The Gender Pay Gap Issue Awareness

The gender pay gap is the difference between the average wages of women and men. This indicator is often used to analyze the position of women in the economy; it measures progress toward gender equality at the national and international levels. Boll and Lagemann (2019) note that if the gender pay gap is expressed too explicitly, it not only infringes on women’s rights but hinders the country’s economy’s development. Thus, the gender pay gap is a serious issue that not only harms and discourages women from actively building their professional careers but also affects society.

There are several approaches to interpreting the causes of the gender wage gap. According to Vahter and Masso (2019), the first approach is based on the concept of human capital. It is common to blame the disparity on the fact that it is common among women to enter more “feminine” jobs, such as for example, nursing and teaching. Gender stereotypes also often influence women’s decisions, as they are expected to choose family and childrearing over career. The need to take maternity leave and thus abandon one’s work and/or study is another aspect that factors significantly into the issue. A significant part of the gender gap – about 30-40% – in wages is also explained by occupational segregation by sector and job (Spentzari, 2021). Thus, women remain at a disadvantage in society due for many reasons, many of which are related to their historical discrimination of them.

The gender wage gap exists in many countries around the world. According to Perugini (2020), however, this gap is narrowing over time. In the European Union, from 2006 to 2015, the gender pay gap decreased marginally from 17.7% to 16.4% (Redmond and McGuinness, 2019). The largest gender gap in 2015 was observed in Estonia – 26.9%, and the smallest – in Luxembourg – 5.5% (Costa Dias et al., 2020). A negative gender gap, when women’s wages are higher than men’s salaries, occurred in Slovenia in 2009 at -0.9% (Mavrikiou and Angelovska, 2020). According to Kronberg (2020), the only country in the EU where the size of the gender pay gap increased steadily and significantly between 2006-2015 was Portugal, with the rate rising from 8.4% to 17.8%. It can be concluded that while the problem of the gender pay gap still exists, it has been addressed systematically in the EU.

Over the past decade, the unadjusted gender pay gap has narrowed in all five Nordic countries. Sweden, for example, had the lowest gender pay gap in the region at 11% in 2019 (The gender pay gap, existing but decreasing, 2020). The pay gap was the highest in Finland compared to other Scandinavian countries – at over 16% (Holst, 2018). In Norway and Iceland, it fluctuated over the specified period. Overall, in the Nordic countries, men are paid 14.3% more than women (Gómez-Costilla et al., 2022). Thus, Scandinavian countries show better results in reducing the gender pay gap as opposed to the rest of the world.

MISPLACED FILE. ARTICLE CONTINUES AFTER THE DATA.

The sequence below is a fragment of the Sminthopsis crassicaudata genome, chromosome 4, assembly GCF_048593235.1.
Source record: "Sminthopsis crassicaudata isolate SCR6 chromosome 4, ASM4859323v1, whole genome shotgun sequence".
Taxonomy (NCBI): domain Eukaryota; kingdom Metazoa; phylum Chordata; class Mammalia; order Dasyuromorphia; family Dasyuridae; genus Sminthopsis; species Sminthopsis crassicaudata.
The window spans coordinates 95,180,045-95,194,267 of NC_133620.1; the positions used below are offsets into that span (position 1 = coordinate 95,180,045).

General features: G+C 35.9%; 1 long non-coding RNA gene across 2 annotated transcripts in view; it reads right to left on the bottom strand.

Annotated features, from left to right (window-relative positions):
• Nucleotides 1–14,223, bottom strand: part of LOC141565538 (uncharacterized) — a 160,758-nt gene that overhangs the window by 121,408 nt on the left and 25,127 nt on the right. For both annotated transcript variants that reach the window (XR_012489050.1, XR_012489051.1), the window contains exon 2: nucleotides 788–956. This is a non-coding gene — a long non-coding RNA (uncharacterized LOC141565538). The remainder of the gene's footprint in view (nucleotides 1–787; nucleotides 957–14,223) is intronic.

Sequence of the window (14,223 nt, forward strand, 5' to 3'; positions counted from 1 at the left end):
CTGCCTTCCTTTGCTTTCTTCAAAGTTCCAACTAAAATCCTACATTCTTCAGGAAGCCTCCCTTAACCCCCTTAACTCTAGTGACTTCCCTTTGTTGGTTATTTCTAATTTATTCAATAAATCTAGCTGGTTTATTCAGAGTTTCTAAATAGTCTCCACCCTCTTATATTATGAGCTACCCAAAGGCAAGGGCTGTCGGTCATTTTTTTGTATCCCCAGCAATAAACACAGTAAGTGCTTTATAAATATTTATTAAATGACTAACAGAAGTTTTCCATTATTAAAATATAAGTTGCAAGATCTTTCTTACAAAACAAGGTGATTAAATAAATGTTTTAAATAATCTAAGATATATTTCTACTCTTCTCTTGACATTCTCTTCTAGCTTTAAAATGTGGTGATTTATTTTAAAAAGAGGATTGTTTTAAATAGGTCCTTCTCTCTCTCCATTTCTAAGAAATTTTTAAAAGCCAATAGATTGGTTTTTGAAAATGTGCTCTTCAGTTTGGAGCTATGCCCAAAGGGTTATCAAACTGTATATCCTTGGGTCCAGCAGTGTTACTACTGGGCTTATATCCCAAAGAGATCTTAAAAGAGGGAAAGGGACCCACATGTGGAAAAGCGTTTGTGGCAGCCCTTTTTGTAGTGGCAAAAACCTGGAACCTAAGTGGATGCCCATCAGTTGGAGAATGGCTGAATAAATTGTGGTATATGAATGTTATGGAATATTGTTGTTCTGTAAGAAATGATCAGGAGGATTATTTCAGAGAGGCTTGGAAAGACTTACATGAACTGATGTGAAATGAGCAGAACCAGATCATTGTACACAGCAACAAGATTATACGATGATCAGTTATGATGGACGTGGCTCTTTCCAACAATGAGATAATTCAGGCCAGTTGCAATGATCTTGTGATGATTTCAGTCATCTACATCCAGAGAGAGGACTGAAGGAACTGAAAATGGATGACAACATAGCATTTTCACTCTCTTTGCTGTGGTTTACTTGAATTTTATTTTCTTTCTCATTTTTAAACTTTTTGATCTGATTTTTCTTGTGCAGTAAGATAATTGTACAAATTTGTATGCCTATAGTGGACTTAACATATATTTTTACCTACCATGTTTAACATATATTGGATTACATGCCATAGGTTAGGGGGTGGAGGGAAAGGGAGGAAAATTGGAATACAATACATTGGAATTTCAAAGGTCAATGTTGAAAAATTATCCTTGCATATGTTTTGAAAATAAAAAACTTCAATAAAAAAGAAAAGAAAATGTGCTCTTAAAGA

It is possible and necessary to fight inequality at different levels. For example, employees can and should offer a more transparent view of their salary-related policies and strive for a more egalitarian organizational culture that does not tolerate any forms of discrimination. Other measures include flexible schedules, which make it easier for employees with children to combine work with household chores. Inequality can also be fought at the legislative level by passing laws that address gender pay inequality specifically. Andrew et al. (2021) assert that this implies the proactive inclusion of trade union organizations and collective bargaining with the participation of female workers in working conditions, including wages and rationing. Finally, society as a whole needs to fight gender – and other – stereotypes to promote equality and support women.

Reference List

Andrew, A., Bandiera, O., Costa-Dias, M., & Landais, C. (2021). Women and men at work. IFS Deaton Review of Inequalities, pp. 1-55.

Boll, C. and Lagemann, A. (2019) ‘The gender pay gap in EU countries—new evidence based on EU-SES 2014 data’, Intereconomics, 54(2), pp. 101-105.

Costa Dias, M., Joyce, R. and Parodi, F. (2020) ‘The gender pay gap in the UK: Children and experience in work’, Oxford Review of Economic Policy, 36(4), pp. 855-881.

Gómez-Costilla, P., García-Prieto, C. and Somarriba-Arechavala, N. (2022) ‘Aging and gender health gap: A multilevel analysis for 17 European countries, Social Indicators Research, 160(2), pp.1051-1069.

Holst, C. (2018) ‘Scandinavian feminism and gender partnership’, in Sustainable modernity. Routledge, pp. 102-118.

Kronberg, A. K. (2020) ‘Workplace gender pay gaps: Does gender matter less the longer employees stay?’, Work and Occupations, 47(1), pp. 3-43.

Mavrikiou, P. M. and Angelovska, J.(2020) ‘The impact of sex segregation by economics activity on the gender across Europe’, UTMS Journal of Economics, 11(1), pp. 1–12.

Perugini, C. (2020) ‘Employment protection and gender wage gap in Europe’, Panoeconomicus, 67(2), pp. 139-165.

Redmond, P. and McGuinness, S. (2019) ‘The gender wage gap in Europe: Job preferences, gender convergence and distributional effects’, Oxford Bulletin of Economics and Statistics, 81(3), pp. 564-587.

Spentzari, E. (2021) ‘Is the gender pay gap another feminist myth? If not, is it finally time for the status quo to be redefined?’, Sunderland Student Law Journal, 2, pp. 93-101.

The gender pay gap, existing but decreasing (2020).Web.

Vahter, P. and Masso, J. (2019) ‘The contribution of multinationals to wage inequality: Foreign ownership and the gender pay gap’, Review of World Economics, 155(1), pp. 105-148.

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